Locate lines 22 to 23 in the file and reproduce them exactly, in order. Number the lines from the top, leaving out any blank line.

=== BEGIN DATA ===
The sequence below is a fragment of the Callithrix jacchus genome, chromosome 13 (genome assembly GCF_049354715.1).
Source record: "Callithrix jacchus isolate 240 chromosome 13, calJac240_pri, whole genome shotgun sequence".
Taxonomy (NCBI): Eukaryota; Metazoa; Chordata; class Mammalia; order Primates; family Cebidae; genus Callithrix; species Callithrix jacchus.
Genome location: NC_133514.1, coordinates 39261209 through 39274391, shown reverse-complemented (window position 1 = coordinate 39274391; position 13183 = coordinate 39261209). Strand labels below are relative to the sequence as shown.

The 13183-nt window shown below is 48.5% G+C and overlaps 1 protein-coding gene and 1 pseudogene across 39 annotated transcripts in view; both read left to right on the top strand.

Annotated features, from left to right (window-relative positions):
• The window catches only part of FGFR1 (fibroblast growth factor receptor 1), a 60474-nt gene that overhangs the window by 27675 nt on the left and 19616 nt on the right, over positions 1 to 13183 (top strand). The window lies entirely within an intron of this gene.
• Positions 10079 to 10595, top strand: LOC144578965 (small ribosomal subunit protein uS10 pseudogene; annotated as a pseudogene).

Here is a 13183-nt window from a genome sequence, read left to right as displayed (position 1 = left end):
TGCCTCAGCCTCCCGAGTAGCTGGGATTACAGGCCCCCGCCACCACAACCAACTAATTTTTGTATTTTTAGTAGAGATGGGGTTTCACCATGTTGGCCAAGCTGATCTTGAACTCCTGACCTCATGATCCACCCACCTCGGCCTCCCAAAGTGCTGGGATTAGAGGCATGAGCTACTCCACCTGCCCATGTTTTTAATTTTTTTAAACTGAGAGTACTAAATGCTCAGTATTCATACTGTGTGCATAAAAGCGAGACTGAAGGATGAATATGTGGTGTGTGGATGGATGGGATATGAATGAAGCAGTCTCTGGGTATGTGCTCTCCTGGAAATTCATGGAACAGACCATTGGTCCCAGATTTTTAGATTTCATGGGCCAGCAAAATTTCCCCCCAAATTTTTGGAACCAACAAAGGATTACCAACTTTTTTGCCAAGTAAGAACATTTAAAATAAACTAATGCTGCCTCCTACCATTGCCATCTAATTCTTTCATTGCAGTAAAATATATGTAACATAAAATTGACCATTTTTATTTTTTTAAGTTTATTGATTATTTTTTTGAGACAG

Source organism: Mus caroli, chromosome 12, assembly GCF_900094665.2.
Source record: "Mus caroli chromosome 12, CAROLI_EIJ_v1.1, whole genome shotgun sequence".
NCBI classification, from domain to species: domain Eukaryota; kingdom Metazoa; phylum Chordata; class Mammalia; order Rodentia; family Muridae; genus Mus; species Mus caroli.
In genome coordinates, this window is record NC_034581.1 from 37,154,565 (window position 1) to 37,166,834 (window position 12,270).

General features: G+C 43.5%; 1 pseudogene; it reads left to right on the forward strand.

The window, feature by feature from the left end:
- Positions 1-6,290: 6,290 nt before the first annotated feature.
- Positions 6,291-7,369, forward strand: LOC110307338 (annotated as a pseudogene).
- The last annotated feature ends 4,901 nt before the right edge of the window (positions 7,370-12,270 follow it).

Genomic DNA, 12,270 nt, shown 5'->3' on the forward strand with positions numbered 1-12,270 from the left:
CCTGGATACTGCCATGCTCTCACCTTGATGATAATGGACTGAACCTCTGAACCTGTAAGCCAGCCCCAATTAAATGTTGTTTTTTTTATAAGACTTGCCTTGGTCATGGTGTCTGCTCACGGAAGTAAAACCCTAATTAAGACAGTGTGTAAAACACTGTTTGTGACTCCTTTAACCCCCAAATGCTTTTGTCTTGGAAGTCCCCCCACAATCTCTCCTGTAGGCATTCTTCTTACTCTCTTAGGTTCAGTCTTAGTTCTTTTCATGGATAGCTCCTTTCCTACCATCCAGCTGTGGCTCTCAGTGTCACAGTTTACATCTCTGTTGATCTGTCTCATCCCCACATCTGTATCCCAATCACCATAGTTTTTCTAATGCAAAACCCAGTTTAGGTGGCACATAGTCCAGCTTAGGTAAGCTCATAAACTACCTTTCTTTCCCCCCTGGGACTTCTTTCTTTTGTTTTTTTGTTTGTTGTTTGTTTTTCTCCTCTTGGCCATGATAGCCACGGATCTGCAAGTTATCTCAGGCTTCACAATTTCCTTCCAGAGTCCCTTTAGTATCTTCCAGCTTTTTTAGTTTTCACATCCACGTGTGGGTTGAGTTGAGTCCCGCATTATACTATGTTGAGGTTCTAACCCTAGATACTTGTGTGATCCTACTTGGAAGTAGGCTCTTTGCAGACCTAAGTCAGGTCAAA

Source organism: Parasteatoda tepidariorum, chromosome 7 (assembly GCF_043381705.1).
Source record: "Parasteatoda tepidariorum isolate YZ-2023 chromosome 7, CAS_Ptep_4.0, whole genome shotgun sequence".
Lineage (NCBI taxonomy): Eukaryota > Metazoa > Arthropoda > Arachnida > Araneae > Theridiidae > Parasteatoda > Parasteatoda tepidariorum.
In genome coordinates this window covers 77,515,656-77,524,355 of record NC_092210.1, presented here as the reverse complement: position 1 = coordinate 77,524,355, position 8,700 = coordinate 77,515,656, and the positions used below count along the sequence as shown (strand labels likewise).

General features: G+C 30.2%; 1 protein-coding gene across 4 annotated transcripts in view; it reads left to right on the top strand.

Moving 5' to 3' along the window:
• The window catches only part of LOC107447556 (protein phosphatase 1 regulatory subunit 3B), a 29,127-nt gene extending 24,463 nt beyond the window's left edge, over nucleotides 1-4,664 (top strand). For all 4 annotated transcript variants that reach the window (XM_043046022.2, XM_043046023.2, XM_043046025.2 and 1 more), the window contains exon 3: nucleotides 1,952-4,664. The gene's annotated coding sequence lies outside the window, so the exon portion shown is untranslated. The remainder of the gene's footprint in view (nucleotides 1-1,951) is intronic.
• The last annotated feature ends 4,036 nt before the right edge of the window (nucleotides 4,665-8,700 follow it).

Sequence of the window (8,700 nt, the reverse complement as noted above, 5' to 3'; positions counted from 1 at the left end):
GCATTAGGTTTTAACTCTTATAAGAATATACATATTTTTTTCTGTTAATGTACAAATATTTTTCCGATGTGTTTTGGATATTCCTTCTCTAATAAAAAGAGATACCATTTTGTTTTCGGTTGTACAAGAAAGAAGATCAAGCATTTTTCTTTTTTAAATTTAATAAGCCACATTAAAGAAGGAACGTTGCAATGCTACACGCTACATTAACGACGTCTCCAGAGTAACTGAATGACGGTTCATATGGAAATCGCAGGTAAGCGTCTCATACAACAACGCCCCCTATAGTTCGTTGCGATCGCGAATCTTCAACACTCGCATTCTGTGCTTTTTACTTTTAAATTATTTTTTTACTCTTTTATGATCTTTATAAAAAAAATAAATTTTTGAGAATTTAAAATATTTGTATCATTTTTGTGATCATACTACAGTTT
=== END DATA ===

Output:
Source organism: Parasteatoda tepidariorum, chromosome 7 (assembly GCF_043381705.1).
Source record: "Parasteatoda tepidariorum isolate YZ-2023 chromosome 7, CAS_Ptep_4.0, whole genome shotgun sequence".